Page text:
Paving the way for tomorrow’s cancer treatments
So many cancer clinical trials and research programs from yesterday are the treatments and cures of today. When you or a loved one is faced with a cancer diagnosis, you want access to the latest cancer trials, treatments and medicines.
You can help improve future cancer treatments while also gaining access to the latest care by participating in a clinical trial.
Because we participate in a number of national and international clinical research studies, you have an opportunity to receive the latest cancer treatment options. And our Novant Oncology Research Institute, a collaboration of cancer centers across our footprint, provides expanded access to clinical trials that advance cures while staying close to home.
Benefits of participating in clinical trials:
- Healthcare provided by leading physicians in the field of cancer research
- Access to new drugs and interventions before they are widely available
- Close monitoring of your healthcare and any side effects
- An opportunity to be the first to benefit from successful trials
- An opportunity to make a valuable contribution to cancer research
Today, hundreds of cancer patients currently are involved in clinical trials. Participating in a clinical trial is a very personal decision. We encourage you to speak with your healthcare team and loved ones before deciding how you would like to proceed.
Current clinical trials -
We have numerous clinical trials currently underway involving hundreds of patients. We update our list of clinical trials and availability on a monthly basis. See our current cancer clinical trials.
Frequently asked questions
What is a clinical trial? -
Clinical trials are research studies that involve patient volunteers to help find different ways to treat diseases such as cancer. Each study is designed to answer specific scientific questions and find better ways to prevent, diagnose or treat cancer.
Why are clinical trials important? -
Clinical trials are vital to the fight against cancer because they determine if a new treatment is safe and effective. Today’s research will help us improve tomorrow’s cancer care.
What happens during a clinical trial? -
When someone chooses participate in a clinical trial, the care they receive is much like the care they would otherwise receive. However, there is often additional monitoring to learn about the potential side effects and benefits of the clinical trial. Some trials study new drugs, devices or combination therapy. Throughout the trial, patients are monitored closely by their physician and research nurses who are specially trained in cancer research.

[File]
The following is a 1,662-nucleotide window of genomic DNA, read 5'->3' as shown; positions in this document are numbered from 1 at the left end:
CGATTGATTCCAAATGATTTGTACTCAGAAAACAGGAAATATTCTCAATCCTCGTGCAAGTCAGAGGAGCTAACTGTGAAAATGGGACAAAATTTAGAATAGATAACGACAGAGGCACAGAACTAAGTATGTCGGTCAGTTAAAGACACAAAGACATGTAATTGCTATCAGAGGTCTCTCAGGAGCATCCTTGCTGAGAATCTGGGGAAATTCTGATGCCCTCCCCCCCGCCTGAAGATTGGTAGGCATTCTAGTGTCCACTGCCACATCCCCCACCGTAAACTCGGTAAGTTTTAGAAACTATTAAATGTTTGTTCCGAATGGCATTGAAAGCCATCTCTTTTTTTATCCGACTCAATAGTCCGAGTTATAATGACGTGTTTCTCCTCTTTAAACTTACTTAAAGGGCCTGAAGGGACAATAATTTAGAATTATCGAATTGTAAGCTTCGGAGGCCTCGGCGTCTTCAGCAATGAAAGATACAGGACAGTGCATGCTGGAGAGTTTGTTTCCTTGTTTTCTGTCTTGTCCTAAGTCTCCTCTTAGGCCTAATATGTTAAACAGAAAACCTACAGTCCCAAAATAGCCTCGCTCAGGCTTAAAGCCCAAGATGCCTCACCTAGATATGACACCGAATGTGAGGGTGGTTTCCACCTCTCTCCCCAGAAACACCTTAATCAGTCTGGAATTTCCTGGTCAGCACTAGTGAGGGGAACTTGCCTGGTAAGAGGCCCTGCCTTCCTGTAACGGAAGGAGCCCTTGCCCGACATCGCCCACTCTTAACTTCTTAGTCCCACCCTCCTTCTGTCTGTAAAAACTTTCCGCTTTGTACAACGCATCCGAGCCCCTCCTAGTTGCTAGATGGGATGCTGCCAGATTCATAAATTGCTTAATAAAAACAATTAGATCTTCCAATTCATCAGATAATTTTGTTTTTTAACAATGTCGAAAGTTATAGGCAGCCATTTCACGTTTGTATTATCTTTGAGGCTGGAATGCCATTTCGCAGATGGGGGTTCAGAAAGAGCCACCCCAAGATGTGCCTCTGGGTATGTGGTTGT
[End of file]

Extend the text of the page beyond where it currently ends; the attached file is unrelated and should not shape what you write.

Should I participate in a clinical trial? -
This is a very personal decision. Your healthcare team can help you determine if a clinical trial is right for you. We encourage you to talk with your family and loved ones before deciding. Clinical trials may be found to be more or less effective than current standard treatments and may have side effects not yet known. You will be informed of these risks as much as possible, but be assured that your healthcare team will give you the information you need to make the decision that is right for you.
Guide to reading clinical trials
Learn how to read and understand cancer research clinical trials. »
Clinical trial phases
Phase 1 studies -
Phase 1 studies are the first introduction of an investigational new drug into humans. These studies are closely monitored and may be conducted in patients or normal volunteer subjects. Novant Health Cancer Care does not participate in Phase 1 studies.
Phase 2 studies -
Phase 2 studies are conducted to evaluate the effectiveness of a drug for a particular indication or indications in patients with the type of cancer under study. The goal of Phase 2 studies is to determine the common short-term side effects and risks (if any) associated with a new drug.
Phase 3 studies -
Phase 3 studies are performed after there is preliminary evidence suggesting that a new drug is effective for cancer treatment. In a Phase 3 study, researchers gather the additional information about the effectiveness and safety that is needed to evaluate the overall benefit-risk relationship of the drug. In addition, information from a Phase 3 study is used to provide guidelines for physician labeling.
Phase 4 (or post-marketing) studies -
After the Food & Drug Administration has approved a drug for marketing, Phase 4 studies gather additional information about the drug's risks, benefits and optimal use.
Glossary of cancer research terms
Visit our online Novant Health library to see a full glossary of terms on cancer research clinical trials.
Talk with your doctor to determine if a clinical trial could be right for you, or call our Novant Oncology Research Institute to learn more about current opportunities.